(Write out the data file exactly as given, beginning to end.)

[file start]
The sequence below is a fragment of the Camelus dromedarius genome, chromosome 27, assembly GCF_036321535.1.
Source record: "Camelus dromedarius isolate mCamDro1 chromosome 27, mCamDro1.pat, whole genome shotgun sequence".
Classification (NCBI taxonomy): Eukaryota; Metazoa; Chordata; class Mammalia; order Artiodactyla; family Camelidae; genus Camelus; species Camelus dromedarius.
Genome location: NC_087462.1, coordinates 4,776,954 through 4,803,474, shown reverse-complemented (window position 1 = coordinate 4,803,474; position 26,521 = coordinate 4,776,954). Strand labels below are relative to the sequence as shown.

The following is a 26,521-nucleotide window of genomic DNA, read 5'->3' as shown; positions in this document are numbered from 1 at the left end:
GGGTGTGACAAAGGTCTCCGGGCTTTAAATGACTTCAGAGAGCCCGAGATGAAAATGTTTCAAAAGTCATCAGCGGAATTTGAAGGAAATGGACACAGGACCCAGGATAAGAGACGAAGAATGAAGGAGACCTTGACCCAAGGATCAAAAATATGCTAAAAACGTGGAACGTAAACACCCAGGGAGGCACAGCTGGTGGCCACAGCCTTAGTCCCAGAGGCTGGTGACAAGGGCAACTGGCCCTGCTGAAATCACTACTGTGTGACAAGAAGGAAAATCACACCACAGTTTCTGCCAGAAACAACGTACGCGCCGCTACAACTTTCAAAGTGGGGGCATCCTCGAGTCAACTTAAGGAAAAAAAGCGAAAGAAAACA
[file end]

The sequence below is a fragment of the Camelus dromedarius genome, chromosome 27, assembly GCF_036321535.1.
Source record: "Camelus dromedarius isolate mCamDro1 chromosome 27, mCamDro1.pat, whole genome shotgun sequence".
Classification (NCBI taxonomy): Eukaryota; Metazoa; Chordata; class Mammalia; order Artiodactyla; family Camelidae; genus Camelus; species Camelus dromedarius.
Genome location: NC_087462.1, coordinates 4,776,954 through 4,803,474, shown reverse-complemented (window position 1 = coordinate 4,803,474; position 26,521 = coordinate 4,776,954). Strand labels below are relative to the sequence as shown.

The following is a 26,521-nucleotide window of genomic DNA, read 5'->3' as shown; positions in this document are numbered from 1 at the left end:
GGGTGTGACAAAGGTCTCCGGGCTTTAAATGACTTCAGAGAGCCCGAGATGAAAATGTTTCAAAAGTCATCAGCGGAATTTGAAGGAAATGGACACAGGACCCAGGATAAGAGACGAAGAATGAAGGAGACCTTGACCCAAGGATCAAAAATATGCTAAAAACGTGGAACGTAAACACCCAGGGAGGCACAGCTGGTGGCCACAGCCTTAGTCCCAGAGGCTGGTGACAAGGGCAACTGGCCCTGCTGAAATCACTACTGTGTGACAAGAAGGAAAATCACACCACAGTTTCTGCCAGAAACAACGTACGCGCCGCTACAACTTTCAAAGTGGGGGCATCCTCGAGTCAACTTAAGGAAAAAAAGCGAAAGAAAACA